This post originally appeared on my personal website.
As a keen gardener I've recently enjoyed both the Great British Garden Revival and—coming round to it eventually—the Big Allotment Challenge, both of which are now in their second series. So it made my heart sink to read Sam Wollaston's somewhat scathing review of the latter, and I tried to work out how to square that review with what I felt I was getting out of them both.
Both programmes provided a wealth what anyone with the slightest interest in gardening needs: tales from the trenches, useful tips, novelties, inspiration, ideas. In this sense, their content was rich and plentiful. But both programmes also show a paucity of imagination when it comes to the forms which programmes need to have, before they will be successfully commissioned.
The BAC was a case in point, for missing the point. Certainly there's some (usually good natured) competitiveness in gardening, but to turn allotment management—a matter of community, sharing skills and providing food sovereignty—into a standard-format TV competition is to hammer a square peg into a round hole: each nuanced corner gets scraped off in the process. Gertrude Jekyll herself says of growing pansies for show:
… The poor Pansies have single blooms laid flat on white papers, and are only approved if they will lie quite flat and show an outline of a perfect circle. All that is most beautiful in a Pansy, the wing-like curves, the waved or slightly fluted radiations, the scarcely perceptible undulation of surface that displays to perfection the admirable delicacy of velvety texture; all the little tender tricks and ways that make the Pansy one of the best-loved of garden flowers; all this is overlooked, and not only passively overlooked, but overtly contemned. The show-pansy judge appears to have no eye, or brain, or heart, but to have in their place a pair of compasses with which to describe a circle! All idea of garden delight seems to be excluded, as this kind of judging appeals to no recognition of beauty for beauty's sake, but to hard systems of measurement and rigid arrangement and computation that one would think more applicable to astronomy or geometry than to any matter relating to horticulture.
Whether you agree with the extremeness of her statements, you can surely accept that allotments are about far more than show vegetables, flower arrangement skills and being able to cook cold gazpacho soup. Certainly for me, the defining moment in the show, and one which its production team perhaps barely noticed, was when Rekha discovered lily beetles devouring her own crop. What did she do? Immediately warn Lena, her apparent competitor, who presumably warned others in turn. Because when push comes to shove, in the human heart allotment wins out over challenge any day.
In terms of feeling artificial, the form of the GBGR was even worse. Each week a different television presenter pretended to be on some kind of fabricated "campaign" to reintroduce a particular. What did this campaign consist of, you might think? Well, it was largely indistinguishable from making your standard Reithian-remit TV programme: some practical information, some historical stories, some field work, some hamfisted involvement of the public. They ended up with remarkably good content—down to the excellent and knowledgeable presenters, and featured guests who clearly loved their work—bent awkwardly over the anvil of its format.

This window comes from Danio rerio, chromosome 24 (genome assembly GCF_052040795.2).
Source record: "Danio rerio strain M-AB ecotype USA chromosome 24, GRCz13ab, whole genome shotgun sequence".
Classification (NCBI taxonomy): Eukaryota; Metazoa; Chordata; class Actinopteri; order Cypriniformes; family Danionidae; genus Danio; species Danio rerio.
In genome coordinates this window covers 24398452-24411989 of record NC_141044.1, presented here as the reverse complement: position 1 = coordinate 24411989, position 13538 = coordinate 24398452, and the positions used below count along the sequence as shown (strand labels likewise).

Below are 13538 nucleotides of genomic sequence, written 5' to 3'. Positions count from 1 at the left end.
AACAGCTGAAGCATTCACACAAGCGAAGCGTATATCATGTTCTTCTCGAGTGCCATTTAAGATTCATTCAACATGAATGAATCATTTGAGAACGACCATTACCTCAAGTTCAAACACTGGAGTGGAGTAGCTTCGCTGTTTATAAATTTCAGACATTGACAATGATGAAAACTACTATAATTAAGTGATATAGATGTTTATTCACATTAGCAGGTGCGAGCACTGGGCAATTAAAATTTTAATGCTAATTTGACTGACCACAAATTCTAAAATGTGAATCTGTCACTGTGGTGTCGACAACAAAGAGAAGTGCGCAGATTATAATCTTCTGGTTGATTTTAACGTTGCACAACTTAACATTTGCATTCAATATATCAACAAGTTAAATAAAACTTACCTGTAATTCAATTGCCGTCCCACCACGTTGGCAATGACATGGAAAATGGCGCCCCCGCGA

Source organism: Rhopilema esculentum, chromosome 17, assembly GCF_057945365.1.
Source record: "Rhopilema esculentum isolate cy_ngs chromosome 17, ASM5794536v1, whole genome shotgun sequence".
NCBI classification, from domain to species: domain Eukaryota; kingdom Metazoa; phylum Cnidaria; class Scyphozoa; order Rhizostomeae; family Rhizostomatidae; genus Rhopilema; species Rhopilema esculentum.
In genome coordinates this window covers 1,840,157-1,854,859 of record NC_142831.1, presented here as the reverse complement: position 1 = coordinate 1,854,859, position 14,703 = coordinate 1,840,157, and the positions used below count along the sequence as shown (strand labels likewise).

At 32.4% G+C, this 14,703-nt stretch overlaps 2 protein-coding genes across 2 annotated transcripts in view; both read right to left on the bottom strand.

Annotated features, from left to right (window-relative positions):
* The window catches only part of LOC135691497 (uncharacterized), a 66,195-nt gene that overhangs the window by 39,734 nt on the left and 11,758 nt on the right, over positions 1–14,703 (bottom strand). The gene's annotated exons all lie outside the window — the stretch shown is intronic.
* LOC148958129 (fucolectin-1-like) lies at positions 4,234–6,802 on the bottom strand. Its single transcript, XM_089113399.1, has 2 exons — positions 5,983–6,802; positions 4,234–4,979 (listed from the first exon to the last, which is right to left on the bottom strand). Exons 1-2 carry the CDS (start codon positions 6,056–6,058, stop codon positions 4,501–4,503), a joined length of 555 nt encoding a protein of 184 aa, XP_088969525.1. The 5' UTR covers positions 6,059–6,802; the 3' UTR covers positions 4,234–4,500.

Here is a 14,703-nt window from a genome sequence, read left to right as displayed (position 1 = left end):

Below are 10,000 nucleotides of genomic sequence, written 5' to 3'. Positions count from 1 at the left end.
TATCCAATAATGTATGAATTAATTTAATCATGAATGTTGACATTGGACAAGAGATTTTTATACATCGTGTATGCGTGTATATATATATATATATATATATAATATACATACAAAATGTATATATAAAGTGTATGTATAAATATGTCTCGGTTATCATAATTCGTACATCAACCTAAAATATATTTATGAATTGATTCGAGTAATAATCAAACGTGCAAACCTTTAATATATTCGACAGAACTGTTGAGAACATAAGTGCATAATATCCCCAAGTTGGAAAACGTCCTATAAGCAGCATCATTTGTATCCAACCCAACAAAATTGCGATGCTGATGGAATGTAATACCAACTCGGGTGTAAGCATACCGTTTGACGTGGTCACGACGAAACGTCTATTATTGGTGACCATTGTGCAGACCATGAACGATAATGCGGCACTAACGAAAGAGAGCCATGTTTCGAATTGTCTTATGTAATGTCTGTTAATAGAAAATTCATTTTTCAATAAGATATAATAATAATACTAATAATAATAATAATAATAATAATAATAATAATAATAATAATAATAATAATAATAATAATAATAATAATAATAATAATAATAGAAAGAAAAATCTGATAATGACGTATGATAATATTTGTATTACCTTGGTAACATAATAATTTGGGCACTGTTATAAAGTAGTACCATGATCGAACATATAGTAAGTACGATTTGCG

Anyone who's actually run a real campaign, a campaign for change, for a goal, for something that really matters, would quite reasonably take it as insulting to hear someone who's just half-heartedly stuck flowers under the noses of a few hundred inhabitants of one or other massive UK city pretending that their fictitious campaign, which is to last no longer than half an hour of television, was "really taking off", when it was actually a few minutes of viewing time away from its end. And yet the series continued to cringemakingly co-opt the (presumably fashionable now?) vocabulary of real, genuine campaigning, heartlessly stripping it of its meaning as it did so.
What does all this mean for Sam Wollaston's review? Well, there was a reason why his review felt unfair; I can't merely howl the fan's usual howl that it was unfair; nor was it that he might as well have just linked to his review of last year's series, where he even makes the same joke about rakes: it was that the disparity set up between the premised form and the eventual content was unfair. The programme commissioners had used a populist format to get reviewers like Wollaston interested in content that quite reasonably he wasn't interested in. They had drawn reviewers in with the challenge form, and the all-important, loveable, inspiring allotment content couldn't escape the net of its format's mediocrity.
There's clearly a thirst for gardening programmes in the UK, beyond the historical offering of GQT and Gardeners' World. It's a thirst for true stories; for trials, tribulations and triumphs; for human relationships and interactions; for illustration of how people are able, in spite of everything, to take part in that weird, eerie alchemy that is each season's growth of bountiful, colourful, flavoursome produce. But it's going to take smarter producers, and commissioning editors with more clarity of vision, before such a programme makes its way onto our screens. In the mean time we'll strip off unwelcome format-pith, to get at the sweet content-fruit hidden underneath: but such slim pickings are no way to genuinely bring about a revival of gardening in the UK.